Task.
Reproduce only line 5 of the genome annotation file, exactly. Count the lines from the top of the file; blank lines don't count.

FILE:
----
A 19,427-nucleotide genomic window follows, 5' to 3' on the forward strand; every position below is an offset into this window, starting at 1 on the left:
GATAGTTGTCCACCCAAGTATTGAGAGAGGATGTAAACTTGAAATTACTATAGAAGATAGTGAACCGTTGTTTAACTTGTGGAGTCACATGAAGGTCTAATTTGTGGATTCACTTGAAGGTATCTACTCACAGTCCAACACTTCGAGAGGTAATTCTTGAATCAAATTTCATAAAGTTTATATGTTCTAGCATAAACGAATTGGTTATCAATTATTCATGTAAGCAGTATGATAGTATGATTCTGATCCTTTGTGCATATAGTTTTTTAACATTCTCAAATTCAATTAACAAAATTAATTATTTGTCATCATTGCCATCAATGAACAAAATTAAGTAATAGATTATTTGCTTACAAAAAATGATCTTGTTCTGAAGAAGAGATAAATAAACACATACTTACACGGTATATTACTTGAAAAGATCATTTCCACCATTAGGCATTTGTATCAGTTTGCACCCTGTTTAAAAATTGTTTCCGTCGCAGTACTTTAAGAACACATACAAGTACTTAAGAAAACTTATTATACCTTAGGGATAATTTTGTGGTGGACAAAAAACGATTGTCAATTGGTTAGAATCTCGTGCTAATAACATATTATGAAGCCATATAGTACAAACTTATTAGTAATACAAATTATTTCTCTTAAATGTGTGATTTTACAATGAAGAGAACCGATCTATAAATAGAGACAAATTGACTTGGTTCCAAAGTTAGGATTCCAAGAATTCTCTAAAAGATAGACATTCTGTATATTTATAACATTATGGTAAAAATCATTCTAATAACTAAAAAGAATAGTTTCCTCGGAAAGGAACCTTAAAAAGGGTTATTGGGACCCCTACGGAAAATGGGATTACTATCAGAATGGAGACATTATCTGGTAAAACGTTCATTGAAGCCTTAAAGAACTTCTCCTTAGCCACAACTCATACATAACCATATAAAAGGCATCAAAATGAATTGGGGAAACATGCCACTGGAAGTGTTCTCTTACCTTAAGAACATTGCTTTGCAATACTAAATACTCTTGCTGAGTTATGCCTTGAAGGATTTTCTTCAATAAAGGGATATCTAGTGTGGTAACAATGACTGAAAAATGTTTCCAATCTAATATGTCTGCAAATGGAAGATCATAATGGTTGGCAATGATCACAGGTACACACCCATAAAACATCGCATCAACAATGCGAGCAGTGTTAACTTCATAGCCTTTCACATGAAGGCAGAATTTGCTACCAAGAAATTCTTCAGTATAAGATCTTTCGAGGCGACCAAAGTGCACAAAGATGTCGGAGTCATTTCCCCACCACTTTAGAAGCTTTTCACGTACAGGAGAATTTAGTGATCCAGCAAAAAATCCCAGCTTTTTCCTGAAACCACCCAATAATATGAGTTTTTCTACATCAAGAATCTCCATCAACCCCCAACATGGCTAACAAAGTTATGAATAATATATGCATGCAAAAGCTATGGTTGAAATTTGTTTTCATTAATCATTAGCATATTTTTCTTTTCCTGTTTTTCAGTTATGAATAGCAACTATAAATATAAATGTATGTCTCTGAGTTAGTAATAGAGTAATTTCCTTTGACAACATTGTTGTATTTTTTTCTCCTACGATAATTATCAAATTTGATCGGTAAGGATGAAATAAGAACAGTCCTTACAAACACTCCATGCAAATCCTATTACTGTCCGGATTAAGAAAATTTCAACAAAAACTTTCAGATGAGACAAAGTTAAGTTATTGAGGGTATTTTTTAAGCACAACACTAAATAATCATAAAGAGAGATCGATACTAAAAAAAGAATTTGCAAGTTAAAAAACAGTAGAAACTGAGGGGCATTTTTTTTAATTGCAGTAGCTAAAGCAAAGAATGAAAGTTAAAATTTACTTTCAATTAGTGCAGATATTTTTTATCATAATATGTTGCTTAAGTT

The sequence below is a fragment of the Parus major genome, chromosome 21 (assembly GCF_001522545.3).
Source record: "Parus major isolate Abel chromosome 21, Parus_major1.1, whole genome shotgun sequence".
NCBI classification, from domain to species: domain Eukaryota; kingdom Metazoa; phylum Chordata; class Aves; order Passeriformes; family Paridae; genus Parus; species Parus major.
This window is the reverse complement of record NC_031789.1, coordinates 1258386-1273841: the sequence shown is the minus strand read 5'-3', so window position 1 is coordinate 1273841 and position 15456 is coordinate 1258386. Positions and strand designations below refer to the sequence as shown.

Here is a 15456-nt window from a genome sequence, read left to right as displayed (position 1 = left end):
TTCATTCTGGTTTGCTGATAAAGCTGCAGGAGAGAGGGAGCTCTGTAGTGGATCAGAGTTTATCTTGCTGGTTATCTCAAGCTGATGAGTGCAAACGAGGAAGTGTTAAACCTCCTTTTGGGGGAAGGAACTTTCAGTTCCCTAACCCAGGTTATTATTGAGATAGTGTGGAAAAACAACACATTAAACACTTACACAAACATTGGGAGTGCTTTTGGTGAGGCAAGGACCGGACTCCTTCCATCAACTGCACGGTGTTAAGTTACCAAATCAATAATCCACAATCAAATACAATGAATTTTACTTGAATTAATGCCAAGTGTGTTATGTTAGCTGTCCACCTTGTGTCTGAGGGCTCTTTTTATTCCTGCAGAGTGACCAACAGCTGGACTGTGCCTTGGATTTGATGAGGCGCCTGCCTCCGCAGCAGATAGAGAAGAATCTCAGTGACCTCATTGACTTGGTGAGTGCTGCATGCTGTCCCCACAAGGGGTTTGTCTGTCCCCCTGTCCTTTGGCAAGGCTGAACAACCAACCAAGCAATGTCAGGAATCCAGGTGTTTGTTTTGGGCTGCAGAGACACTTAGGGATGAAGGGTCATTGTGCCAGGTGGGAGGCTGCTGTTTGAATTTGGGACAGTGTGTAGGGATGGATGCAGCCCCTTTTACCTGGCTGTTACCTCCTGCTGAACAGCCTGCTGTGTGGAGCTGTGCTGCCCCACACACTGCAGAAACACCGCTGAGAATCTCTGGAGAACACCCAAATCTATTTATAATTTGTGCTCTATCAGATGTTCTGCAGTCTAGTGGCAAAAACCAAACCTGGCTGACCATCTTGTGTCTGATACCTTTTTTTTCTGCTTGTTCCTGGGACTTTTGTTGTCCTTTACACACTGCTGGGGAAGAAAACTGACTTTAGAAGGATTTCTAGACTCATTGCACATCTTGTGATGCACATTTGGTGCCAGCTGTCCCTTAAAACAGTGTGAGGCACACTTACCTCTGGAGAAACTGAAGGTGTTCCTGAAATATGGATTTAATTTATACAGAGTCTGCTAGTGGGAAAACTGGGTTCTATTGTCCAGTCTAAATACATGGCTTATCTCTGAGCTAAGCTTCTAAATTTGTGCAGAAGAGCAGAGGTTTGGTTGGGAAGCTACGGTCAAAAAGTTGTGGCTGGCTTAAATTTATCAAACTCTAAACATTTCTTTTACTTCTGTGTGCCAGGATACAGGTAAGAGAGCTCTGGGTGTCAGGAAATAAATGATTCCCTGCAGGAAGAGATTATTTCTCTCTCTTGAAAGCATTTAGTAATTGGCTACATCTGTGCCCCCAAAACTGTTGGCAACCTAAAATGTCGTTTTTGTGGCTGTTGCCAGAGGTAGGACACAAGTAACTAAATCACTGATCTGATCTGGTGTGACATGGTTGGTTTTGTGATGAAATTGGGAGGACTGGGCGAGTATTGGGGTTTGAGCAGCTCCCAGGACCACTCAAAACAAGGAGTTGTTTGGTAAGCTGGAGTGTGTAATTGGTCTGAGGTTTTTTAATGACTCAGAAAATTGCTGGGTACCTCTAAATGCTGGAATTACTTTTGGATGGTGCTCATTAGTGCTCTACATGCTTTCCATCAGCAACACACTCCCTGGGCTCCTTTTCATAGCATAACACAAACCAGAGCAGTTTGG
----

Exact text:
NCBI classification, from domain to species: domain Eukaryota; kingdom Metazoa; phylum Chordata; class Aves; order Passeriformes; family Paridae; genus Parus; species Parus major.